I said that I had much to say about this but I would focus my comments on my own area of expertise. Since I know about literature and the history of literature in English, I would talk about the parallels between what I saw here and what happened then. I said that Jane Austen and the Bronte sisters [which somehow got transcribed as "Jean Austin and Sheldon"] were writing in England during the 1800s, and they were writing about love. They were writing during a time when there were lots of books floating around [Gothic romances etc] that people said were not great literature, that these novels were spoiling the upbringing of young girls etc (the same things that are being said now about Hausa literature). But I said that though the novels of Austin and the Brontes talked about love, they also talked about other social issues of the time, poverty, and class and injustice.  I said that we could draw a parallel between this English literature and contemporary Hausa literature. Although there are films and novels that focus on love, there are also a lot of other social issues that are caught up in these stories. During the conference in Niger, Malam Rabo (the head of the Kano State Censorship board) proclaimed that he would not read any more love stories for a year [he said that writers should focus on more "important" social problems like declaiming drug use, etc]. But I would ask him, if he says he will ban love stories, what will that do to Hausa literature and films? There is danger if there is someone sitting in the government saying that writers and filmmakers must write or make films about certain prescribed issues and not about others. There should be some amount of distance between creative artists and the government, because the writers and filmmakers are the voice of the ordinary people. They have the power to present problems that ordinary people suffer, so they shouldn’t be prevented from bringing these things out. Also, if Malam Rabo says that for a year he will refuse to read love stories at the censorship board, this is a way of suppressing the voice of women, because many of the stories classified as “littattafan soyayya”/love stories are those novels written by women. Also, these books might deal with romantic love but they are also about problems of the household and the relationships between husbands and wives. If you say that writers must write about the problems of drugs etc., it seems that you are saying that the problems on the street are more important than the problems of the household or the family. I believe it is very dangerous to say you are going to ban an entire theme in literature and only allow the themes you are interested in. Each writer should be allowed to write on those things that he or she wants to write about. If you want to send a message to the readers, then you can write your own book. If the readers like it, then they can read your book and leave behind the love stories, but one mustn’t prevent writers from writing about their lives. There are a lot of complaints about writers writing on adult themes that spoil the upbringing of children, but there are other avenues to address this beside issuing bans. For example, there could be a law passed [like that of the National Film and Video Censors Board] that books with adult themes cannot be sold to children–there can be a differentiation between books written for children and those written for adults.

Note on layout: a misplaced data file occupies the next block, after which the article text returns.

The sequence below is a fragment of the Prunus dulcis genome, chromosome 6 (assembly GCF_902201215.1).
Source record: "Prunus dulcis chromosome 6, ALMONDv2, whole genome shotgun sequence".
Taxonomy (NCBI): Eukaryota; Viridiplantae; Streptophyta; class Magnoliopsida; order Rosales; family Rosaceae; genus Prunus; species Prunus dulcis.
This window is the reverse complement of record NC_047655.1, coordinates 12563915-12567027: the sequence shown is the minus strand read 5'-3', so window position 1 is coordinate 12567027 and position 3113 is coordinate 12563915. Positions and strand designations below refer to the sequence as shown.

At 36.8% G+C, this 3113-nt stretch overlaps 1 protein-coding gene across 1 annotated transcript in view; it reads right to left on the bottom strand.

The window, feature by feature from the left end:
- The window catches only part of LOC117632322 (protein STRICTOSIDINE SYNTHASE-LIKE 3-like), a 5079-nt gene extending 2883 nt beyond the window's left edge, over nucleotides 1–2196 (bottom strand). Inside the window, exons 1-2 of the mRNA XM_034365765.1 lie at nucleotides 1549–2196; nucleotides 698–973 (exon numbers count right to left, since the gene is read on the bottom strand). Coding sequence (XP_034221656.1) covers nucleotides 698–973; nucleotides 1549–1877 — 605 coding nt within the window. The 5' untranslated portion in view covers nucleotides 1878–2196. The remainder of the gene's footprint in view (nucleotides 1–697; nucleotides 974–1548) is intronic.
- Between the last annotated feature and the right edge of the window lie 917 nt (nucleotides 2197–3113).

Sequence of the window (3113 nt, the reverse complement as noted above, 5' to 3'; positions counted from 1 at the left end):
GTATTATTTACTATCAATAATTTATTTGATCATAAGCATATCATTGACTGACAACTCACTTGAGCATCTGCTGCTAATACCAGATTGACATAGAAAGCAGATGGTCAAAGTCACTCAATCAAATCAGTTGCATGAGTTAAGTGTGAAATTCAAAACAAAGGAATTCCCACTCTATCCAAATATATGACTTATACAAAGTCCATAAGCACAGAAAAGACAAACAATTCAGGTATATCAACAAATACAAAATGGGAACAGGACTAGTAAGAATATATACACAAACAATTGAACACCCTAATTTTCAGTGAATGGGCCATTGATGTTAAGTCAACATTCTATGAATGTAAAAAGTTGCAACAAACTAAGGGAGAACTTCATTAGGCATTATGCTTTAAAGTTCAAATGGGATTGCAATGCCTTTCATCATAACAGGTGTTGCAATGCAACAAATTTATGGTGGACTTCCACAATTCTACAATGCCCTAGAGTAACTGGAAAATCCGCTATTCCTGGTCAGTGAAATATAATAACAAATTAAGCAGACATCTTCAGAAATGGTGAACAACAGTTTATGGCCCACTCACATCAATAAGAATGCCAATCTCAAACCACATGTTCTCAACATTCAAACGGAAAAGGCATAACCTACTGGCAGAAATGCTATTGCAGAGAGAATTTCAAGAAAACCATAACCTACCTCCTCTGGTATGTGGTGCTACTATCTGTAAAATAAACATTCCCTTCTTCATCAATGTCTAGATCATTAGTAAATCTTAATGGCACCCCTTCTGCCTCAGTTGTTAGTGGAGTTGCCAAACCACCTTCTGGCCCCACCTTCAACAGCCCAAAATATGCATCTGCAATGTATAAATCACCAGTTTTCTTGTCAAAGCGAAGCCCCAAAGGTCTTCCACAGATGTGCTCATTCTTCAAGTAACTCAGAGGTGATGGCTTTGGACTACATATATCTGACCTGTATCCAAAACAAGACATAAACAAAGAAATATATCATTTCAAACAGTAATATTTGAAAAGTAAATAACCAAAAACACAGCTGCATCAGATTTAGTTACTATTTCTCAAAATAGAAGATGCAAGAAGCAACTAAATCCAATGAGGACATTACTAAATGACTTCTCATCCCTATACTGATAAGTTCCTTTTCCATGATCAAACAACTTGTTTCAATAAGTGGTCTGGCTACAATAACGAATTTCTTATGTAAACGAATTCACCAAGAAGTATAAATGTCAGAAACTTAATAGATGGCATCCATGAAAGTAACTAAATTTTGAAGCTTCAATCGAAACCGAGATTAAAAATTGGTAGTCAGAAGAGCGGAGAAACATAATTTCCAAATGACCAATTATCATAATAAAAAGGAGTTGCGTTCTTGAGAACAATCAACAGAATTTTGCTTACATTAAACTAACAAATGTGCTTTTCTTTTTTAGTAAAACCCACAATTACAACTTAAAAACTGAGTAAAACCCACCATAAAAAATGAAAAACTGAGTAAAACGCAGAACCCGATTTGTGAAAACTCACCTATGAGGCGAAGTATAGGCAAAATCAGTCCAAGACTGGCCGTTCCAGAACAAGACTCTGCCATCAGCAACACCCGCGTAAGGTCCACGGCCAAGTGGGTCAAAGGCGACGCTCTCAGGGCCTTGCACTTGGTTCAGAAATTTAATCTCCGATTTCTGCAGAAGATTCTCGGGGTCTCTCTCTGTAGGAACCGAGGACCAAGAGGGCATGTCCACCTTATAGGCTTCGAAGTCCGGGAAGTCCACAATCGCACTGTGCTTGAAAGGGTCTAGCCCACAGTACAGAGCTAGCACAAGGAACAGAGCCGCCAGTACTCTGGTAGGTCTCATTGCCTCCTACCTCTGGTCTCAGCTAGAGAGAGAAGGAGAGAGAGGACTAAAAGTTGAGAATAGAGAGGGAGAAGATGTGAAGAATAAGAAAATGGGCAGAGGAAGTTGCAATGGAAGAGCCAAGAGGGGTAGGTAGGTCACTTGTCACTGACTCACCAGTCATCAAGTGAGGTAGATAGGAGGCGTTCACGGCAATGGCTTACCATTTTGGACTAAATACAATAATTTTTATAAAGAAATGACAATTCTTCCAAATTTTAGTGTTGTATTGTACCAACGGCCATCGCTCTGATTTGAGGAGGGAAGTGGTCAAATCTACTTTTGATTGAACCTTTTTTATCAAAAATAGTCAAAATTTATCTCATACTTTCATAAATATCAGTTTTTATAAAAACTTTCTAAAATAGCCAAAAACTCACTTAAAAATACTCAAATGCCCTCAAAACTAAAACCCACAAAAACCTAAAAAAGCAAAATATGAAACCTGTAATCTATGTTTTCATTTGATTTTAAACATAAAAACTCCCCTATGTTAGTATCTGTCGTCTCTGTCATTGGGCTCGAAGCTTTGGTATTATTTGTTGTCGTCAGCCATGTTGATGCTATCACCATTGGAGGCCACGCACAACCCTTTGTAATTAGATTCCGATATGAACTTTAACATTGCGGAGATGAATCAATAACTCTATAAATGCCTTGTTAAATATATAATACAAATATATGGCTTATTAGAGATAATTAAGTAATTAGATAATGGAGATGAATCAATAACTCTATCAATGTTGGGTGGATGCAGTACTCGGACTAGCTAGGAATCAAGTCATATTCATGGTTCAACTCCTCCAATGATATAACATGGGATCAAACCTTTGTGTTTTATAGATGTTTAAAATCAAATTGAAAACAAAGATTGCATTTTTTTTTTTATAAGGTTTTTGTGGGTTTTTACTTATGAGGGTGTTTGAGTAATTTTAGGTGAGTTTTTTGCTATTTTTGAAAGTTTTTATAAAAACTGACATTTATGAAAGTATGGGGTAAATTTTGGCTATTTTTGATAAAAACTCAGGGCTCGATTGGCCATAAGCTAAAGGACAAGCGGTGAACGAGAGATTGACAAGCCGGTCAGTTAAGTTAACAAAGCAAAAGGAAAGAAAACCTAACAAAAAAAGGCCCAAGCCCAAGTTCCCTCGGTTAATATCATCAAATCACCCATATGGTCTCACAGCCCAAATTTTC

Bashir Yahuza Malumfashi asks me about what I think about Malam Rabo’s statement at the writer’s conference about how the foreigners and Europeans who said they were interested in Hausa language and culture were not really interested  in it–that they were just tricking and deceiving people for ulterior motives.